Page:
Tunisia parliament overwhelmingly adopts new constitution
Tunisia's lawmakers adopted a new constitution Sunday and the prime minister named a caretaker cabinet tasked with organising fresh polls -- two key goals of the revolution that touched off the Arab Spring three years ago.
The North African country's Constituent Assembly adopted the new charter, seen as one of the most modern in the Arab world, with an overwhelming majority of 200 votes in favour, 12 against and four abstentions.
"This day will be proudly remembered in history," Speaker Mustapha Ben Jaafar said.
"All Tunisian men and women can identify with this constitution, which preserves our past accomplishments and lays the foundations of a democratic state," he said.
The drafting of the new constitution lasted two years and exposed a deep rift between Ennahda -- a once-banned Islamist movement, now Tunisia's largest party -- and the secular opposition.
But after months of political crisis and sporadic violence, Sunday's milestones set Tunisia on course to achieve at least some of the goals of the uprising that toppled longtime dictator Zine El Abidine Ben Ali in January 2011.
In contrast, neighbouring Libya and Egypt remain mired in instability and crippling political deadlocks three years after the Arab Spring.
Mehdi Jomaa, the technocrat picked as prime minister-designate last month in a deal that saw Ennahda relinquish power in a bid to end the political crisis, announced he had presented his line-up to President Moncef Marzouki.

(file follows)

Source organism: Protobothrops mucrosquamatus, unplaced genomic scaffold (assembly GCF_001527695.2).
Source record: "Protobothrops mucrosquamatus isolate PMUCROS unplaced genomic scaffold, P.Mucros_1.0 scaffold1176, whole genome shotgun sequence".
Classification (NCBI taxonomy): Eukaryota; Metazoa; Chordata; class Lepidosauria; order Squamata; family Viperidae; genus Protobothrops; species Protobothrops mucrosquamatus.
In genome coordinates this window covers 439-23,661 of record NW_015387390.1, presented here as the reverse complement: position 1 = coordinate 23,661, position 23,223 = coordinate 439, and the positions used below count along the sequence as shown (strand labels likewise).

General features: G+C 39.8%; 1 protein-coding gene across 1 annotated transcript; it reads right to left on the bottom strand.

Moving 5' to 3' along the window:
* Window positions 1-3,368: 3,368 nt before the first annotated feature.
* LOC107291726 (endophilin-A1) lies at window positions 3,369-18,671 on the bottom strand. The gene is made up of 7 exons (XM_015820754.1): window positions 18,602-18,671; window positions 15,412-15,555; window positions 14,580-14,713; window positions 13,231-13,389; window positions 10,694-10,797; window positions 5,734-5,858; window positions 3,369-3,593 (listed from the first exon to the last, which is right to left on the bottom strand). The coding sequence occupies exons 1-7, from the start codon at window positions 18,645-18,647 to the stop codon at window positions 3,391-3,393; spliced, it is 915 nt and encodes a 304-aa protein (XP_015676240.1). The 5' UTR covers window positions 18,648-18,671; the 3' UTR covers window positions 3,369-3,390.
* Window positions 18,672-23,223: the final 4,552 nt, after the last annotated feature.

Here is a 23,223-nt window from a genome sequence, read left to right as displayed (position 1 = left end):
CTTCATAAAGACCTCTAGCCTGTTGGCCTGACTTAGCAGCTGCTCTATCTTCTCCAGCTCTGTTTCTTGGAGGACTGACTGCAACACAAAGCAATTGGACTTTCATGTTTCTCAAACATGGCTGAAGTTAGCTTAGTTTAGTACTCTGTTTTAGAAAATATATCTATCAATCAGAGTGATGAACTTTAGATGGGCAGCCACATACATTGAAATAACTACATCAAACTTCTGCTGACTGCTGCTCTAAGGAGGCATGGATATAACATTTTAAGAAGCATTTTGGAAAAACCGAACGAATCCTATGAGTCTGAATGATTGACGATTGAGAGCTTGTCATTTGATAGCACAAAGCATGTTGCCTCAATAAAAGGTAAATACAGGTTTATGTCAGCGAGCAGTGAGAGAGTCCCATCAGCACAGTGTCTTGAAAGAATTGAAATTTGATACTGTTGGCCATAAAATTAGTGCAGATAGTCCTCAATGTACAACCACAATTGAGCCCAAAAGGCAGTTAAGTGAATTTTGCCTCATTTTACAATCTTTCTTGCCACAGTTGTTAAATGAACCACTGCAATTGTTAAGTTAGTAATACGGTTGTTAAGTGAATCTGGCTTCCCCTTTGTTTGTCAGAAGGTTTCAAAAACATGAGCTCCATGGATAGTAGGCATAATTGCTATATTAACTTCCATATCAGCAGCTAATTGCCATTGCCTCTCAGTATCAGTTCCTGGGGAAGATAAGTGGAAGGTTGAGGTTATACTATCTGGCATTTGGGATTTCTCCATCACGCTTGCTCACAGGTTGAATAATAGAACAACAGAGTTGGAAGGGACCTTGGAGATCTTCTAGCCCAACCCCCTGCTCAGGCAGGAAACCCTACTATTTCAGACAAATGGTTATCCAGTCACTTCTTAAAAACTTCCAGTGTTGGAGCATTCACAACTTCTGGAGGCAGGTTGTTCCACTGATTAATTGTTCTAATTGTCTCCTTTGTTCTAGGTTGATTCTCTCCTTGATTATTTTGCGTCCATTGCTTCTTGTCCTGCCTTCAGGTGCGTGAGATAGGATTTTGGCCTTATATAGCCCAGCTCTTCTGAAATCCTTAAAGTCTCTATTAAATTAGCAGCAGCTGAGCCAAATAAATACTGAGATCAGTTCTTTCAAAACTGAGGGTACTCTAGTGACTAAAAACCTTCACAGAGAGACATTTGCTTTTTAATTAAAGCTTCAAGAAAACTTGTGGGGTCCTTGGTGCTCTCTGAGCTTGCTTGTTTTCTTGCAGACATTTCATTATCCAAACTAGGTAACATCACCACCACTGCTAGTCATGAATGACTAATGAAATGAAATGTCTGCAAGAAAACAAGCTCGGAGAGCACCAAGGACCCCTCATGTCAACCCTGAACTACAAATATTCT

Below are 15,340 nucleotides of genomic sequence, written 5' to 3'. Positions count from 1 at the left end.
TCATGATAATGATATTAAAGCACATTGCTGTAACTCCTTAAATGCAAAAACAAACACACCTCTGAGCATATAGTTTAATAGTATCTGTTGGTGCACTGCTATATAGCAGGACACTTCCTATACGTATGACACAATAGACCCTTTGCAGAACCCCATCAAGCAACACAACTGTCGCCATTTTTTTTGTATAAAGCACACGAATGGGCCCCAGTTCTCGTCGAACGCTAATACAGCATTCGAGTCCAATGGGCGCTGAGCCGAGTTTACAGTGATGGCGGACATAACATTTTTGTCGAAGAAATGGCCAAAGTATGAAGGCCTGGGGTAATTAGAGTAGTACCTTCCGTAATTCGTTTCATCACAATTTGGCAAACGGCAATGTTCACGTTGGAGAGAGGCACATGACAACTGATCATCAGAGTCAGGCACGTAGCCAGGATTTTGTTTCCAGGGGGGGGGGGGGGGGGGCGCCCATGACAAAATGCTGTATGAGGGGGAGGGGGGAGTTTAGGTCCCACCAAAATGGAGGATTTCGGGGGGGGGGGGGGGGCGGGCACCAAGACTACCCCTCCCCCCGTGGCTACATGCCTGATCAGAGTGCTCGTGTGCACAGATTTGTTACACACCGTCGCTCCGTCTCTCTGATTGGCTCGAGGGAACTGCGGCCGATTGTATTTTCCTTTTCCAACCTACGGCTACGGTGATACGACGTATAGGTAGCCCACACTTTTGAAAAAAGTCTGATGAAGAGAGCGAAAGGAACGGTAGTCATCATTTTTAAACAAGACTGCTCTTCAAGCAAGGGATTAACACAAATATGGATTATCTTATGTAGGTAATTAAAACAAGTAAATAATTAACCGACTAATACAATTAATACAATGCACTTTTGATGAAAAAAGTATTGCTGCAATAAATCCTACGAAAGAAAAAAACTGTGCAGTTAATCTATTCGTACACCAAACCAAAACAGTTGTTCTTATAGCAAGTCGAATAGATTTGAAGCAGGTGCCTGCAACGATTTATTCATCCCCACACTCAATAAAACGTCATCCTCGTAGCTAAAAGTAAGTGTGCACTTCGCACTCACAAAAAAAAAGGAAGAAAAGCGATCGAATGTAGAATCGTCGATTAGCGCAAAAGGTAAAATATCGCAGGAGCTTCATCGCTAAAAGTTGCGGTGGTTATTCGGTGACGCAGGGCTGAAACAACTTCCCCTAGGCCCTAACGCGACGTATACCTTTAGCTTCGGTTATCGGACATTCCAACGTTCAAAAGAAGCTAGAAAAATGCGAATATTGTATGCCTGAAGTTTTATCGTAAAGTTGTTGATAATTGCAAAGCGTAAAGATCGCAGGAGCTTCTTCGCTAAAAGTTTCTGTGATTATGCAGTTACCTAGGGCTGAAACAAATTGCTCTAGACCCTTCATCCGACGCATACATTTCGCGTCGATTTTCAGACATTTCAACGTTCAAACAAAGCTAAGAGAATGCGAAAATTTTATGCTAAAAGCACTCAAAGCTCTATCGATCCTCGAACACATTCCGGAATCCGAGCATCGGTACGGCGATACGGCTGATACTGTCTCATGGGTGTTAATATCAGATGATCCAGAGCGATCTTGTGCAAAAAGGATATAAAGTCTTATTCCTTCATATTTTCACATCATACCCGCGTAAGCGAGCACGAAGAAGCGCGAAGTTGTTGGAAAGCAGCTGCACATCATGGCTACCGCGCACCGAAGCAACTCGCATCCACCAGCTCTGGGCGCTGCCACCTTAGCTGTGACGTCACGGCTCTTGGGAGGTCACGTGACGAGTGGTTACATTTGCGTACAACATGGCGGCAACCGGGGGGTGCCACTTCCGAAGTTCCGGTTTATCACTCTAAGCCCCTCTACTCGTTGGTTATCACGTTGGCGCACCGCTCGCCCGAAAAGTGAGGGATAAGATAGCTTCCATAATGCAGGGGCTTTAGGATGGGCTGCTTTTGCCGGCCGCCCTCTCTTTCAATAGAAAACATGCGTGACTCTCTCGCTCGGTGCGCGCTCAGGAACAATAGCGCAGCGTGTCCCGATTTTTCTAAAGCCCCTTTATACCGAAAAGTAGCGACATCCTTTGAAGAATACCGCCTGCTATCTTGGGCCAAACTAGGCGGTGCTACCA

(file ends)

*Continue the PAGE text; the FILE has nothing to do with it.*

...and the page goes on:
"I have submitted to the president the list of members of the proposed government to be subjected to a confidence vote in the National Constituent Assembly," he said.
With Ennahda and the liberals at loggerheads, especially since the assassination last year of two opposition MPs by suspected jihadists, the new cabinet is made up mostly of technocrats.
Elections top priority
Jomaa said the caretaker cabinet was formed based on three criteria -- "competence, independence and integrity" -- and called it "an extraordinary team which is aware of the challenges" and whose "mission is not easy".
The interim parliament still has to approve the new line-up in the coming days.
Jomaa had been due to announce a deal on Saturday but missed the deadline, arguing that his proposed line-up had insufficient backing and that negotiations would continue.
One of the main sticking points was over Interior Minister Lotfi Ben Jeddou, who was eventually kept in the new line-up despite fierce opposition from one faction of MPs.
Jomaa said that "elections are the priority of all priorities" and the interim parliament will continue its busy schedule with further discussion on a new electoral law.
Under the roadmap agreed by Tunisia's rival factions, parliamentary and presidential polls are due by the end of 2014.
The new constitution's 149 articles were read at Sunday's session before the vote.
Lawmakers had finally agreed on the document on Thursday after vetting it line by line over three weeks of painstaking negotiations and heated debate on issues such as women's rights and the role of Islam.
The resulting fundamental law is a compromise which some observers have warned is at times incoherent or vague but is widely regarded as the most progressive constitution in the region.
Executive power is divided between the prime minister, who will have the dominant role, and the president, who retains important prerogatives, notably in defence and foreign affairs.
Islam is not mentioned as a source of legislation, although it is recognised as the nation's religion and the state is committed to "prohibiting any attacks on the sacred", while freedom of conscience is guaranteed.
Ennahda's veteran leader Rachid Ghannouchi has hailed the charter as a "historic achievement" which he said would enable the establishment of the first democracy in the Arab world.